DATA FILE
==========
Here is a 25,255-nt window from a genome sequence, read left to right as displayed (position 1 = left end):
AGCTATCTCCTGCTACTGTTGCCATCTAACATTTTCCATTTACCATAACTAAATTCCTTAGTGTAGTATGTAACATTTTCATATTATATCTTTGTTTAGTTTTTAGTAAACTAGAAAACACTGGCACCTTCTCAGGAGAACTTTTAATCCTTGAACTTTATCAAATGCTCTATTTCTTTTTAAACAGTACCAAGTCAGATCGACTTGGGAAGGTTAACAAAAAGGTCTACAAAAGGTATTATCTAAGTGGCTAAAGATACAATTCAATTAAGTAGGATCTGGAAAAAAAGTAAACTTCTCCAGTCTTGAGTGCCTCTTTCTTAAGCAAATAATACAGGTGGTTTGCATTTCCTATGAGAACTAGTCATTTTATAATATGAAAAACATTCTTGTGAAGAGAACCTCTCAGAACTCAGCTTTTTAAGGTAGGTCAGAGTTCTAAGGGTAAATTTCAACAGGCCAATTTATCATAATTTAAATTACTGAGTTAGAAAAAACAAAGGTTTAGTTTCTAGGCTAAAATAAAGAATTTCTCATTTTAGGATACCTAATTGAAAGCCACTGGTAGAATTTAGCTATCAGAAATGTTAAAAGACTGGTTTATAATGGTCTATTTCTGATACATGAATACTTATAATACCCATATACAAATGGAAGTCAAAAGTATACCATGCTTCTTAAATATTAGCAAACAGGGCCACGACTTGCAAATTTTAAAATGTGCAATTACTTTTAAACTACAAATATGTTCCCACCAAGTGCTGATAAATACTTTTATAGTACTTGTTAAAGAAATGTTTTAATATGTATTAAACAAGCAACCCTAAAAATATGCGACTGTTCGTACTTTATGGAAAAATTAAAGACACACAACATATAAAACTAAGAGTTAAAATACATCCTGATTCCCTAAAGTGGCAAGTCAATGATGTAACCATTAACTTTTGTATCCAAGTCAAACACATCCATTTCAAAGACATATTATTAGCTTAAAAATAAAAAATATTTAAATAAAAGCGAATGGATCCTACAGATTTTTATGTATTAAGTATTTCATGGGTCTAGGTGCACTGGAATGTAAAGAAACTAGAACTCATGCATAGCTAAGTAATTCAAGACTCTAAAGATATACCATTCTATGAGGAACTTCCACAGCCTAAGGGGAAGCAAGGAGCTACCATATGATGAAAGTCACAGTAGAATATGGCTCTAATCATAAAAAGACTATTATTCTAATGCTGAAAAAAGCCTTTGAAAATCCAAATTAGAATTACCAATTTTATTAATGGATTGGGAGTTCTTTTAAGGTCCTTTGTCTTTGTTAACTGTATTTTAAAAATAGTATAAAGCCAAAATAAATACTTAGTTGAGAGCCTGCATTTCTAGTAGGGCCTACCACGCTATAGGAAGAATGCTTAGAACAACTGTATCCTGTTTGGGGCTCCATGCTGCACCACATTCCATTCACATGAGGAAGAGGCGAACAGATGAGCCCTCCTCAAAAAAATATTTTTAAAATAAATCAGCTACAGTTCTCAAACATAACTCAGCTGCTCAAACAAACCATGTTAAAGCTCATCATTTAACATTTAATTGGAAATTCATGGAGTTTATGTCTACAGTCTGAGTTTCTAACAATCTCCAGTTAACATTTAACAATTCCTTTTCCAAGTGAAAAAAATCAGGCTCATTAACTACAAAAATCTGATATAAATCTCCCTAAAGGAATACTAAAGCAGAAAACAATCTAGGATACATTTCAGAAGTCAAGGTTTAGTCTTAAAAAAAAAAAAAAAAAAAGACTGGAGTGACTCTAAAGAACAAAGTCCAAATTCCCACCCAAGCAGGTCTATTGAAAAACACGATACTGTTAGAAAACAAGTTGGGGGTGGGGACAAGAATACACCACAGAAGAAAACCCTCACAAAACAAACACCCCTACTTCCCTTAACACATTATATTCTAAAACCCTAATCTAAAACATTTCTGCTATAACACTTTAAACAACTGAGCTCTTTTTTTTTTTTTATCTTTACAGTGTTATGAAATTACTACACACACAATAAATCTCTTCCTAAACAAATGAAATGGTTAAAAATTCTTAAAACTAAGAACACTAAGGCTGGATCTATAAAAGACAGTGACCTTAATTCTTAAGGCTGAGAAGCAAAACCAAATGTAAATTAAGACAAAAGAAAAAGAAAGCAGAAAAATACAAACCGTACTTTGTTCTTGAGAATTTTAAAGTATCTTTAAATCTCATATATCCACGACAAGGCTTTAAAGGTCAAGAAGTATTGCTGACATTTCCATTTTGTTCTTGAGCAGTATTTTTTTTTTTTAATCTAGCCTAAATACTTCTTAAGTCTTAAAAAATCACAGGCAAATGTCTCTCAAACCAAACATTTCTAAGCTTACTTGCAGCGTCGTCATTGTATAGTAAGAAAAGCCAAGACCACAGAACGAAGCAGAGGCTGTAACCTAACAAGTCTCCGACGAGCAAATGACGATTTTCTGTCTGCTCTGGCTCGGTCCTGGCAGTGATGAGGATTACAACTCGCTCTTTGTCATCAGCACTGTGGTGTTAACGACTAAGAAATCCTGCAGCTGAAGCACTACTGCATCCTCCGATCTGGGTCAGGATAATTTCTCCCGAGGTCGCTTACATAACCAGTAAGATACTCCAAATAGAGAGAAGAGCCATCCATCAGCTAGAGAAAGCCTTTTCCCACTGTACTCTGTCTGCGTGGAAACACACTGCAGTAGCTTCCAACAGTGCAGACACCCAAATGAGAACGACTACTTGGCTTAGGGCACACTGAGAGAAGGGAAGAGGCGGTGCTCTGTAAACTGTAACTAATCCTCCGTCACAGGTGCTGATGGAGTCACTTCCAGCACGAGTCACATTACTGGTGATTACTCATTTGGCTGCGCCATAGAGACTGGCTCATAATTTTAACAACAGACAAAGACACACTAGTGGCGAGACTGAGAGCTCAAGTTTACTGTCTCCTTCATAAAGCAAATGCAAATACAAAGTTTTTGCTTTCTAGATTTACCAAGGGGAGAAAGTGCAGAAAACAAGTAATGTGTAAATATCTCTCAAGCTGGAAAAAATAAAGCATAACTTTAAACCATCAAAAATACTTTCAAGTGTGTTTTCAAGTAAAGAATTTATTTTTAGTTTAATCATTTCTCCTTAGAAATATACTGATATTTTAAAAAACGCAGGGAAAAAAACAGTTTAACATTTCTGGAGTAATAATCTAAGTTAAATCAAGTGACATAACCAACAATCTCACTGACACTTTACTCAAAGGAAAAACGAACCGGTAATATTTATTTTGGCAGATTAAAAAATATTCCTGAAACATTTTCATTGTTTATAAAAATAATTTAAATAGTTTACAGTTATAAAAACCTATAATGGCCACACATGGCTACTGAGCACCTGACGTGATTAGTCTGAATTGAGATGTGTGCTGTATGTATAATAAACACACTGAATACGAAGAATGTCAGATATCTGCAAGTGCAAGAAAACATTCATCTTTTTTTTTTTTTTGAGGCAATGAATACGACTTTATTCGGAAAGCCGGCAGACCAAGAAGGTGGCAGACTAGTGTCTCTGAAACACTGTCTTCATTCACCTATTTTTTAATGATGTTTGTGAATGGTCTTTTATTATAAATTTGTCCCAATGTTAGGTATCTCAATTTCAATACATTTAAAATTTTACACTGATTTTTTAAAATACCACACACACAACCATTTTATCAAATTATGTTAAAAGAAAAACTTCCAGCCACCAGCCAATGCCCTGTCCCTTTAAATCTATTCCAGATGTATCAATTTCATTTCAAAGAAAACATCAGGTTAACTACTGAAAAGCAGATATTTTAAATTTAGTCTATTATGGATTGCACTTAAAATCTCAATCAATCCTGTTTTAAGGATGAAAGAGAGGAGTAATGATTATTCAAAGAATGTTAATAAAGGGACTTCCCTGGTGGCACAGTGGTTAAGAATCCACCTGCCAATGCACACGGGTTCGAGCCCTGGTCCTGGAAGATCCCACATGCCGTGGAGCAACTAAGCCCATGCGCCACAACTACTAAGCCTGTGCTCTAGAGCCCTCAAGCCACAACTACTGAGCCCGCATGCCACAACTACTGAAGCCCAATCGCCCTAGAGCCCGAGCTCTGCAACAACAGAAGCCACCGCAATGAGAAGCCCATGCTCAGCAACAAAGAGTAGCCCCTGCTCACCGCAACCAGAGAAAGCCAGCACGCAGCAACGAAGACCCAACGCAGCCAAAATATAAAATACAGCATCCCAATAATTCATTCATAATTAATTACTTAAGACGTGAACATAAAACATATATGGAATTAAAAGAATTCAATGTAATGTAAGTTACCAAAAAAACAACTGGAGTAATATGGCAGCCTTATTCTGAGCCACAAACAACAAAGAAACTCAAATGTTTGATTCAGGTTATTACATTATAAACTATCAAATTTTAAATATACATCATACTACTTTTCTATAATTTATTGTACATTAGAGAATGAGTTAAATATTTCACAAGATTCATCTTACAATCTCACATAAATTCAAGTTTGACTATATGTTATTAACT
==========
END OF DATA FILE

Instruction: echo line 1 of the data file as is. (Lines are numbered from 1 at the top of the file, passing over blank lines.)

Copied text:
Here is a 25,255-nt window from a genome sequence, read left to right as displayed (position 1 = left end):